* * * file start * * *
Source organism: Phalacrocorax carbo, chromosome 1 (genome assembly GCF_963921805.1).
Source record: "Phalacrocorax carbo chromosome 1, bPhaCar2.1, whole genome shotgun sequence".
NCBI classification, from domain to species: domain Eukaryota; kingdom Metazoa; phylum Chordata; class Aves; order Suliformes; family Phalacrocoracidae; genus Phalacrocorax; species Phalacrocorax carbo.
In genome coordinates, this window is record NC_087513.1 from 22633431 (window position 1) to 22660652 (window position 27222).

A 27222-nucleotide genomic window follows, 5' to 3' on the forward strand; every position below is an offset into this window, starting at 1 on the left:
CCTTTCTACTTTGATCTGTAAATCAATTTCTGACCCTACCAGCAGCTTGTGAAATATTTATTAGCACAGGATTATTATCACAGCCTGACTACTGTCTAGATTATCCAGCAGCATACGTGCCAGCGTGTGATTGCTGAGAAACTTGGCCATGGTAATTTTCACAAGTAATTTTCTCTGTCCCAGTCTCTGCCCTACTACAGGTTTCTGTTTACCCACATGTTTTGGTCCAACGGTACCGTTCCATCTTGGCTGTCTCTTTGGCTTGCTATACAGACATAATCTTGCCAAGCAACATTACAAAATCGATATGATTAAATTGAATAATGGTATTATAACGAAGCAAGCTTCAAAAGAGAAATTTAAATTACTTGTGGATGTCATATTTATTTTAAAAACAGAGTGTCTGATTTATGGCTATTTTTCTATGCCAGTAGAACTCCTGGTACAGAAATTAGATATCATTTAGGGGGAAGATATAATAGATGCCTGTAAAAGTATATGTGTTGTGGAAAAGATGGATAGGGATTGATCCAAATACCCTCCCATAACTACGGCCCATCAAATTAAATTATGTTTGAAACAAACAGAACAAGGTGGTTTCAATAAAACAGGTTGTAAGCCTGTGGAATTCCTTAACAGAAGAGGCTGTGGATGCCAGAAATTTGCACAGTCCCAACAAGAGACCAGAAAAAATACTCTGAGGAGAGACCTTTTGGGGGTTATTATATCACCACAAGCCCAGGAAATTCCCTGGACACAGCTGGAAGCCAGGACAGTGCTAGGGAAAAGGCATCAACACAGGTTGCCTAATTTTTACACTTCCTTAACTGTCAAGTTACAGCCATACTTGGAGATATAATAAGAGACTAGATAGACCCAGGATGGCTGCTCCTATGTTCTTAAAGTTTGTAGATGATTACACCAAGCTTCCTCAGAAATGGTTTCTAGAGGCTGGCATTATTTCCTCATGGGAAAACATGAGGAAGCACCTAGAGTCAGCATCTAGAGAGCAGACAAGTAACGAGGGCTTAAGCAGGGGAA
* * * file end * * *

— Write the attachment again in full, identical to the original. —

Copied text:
Source organism: Phalacrocorax carbo, chromosome 1 (genome assembly GCF_963921805.1).
Source record: "Phalacrocorax carbo chromosome 1, bPhaCar2.1, whole genome shotgun sequence".
NCBI classification, from domain to species: domain Eukaryota; kingdom Metazoa; phylum Chordata; class Aves; order Suliformes; family Phalacrocoracidae; genus Phalacrocorax; species Phalacrocorax carbo.
In genome coordinates, this window is record NC_087513.1 from 22633431 (window position 1) to 22660652 (window position 27222).

A 27222-nucleotide genomic window follows, 5' to 3' on the forward strand; every position below is an offset into this window, starting at 1 on the left:
CCTTTCTACTTTGATCTGTAAATCAATTTCTGACCCTACCAGCAGCTTGTGAAATATTTATTAGCACAGGATTATTATCACAGCCTGACTACTGTCTAGATTATCCAGCAGCATACGTGCCAGCGTGTGATTGCTGAGAAACTTGGCCATGGTAATTTTCACAAGTAATTTTCTCTGTCCCAGTCTCTGCCCTACTACAGGTTTCTGTTTACCCACATGTTTTGGTCCAACGGTACCGTTCCATCTTGGCTGTCTCTTTGGCTTGCTATACAGACATAATCTTGCCAAGCAACATTACAAAATCGATATGATTAAATTGAATAATGGTATTATAACGAAGCAAGCTTCAAAAGAGAAATTTAAATTACTTGTGGATGTCATATTTATTTTAAAAACAGAGTGTCTGATTTATGGCTATTTTTCTATGCCAGTAGAACTCCTGGTACAGAAATTAGATATCATTTAGGGGGAAGATATAATAGATGCCTGTAAAAGTATATGTGTTGTGGAAAAGATGGATAGGGATTGATCCAAATACCCTCCCATAACTACGGCCCATCAAATTAAATTATGTTTGAAACAAACAGAACAAGGTGGTTTCAATAAAACAGGTTGTAAGCCTGTGGAATTCCTTAACAGAAGAGGCTGTGGATGCCAGAAATTTGCACAGTCCCAACAAGAGACCAGAAAAAATACTCTGAGGAGAGACCTTTTGGGGGTTATTATATCACCACAAGCCCAGGAAATTCCCTGGACACAGCTGGAAGCCAGGACAGTGCTAGGGAAAAGGCATCAACACAGGTTGCCTAATTTTTACACTTCCTTAACTGTCAAGTTACAGCCATACTTGGAGATATAATAAGAGACTAGATAGACCCAGGATGGCTGCTCCTATGTTCTTAAAGTTTGTAGATGATTACACCAAGCTTCCTCAGAAATGGTTTCTAGAGGCTGGCATTATTTCCTCATGGGAAAACATGAGGAAGCACCTAGAGTCAGCATCTAGAGAGCAGACAAGTAACGAGGGCTTAAGCAGGGGAA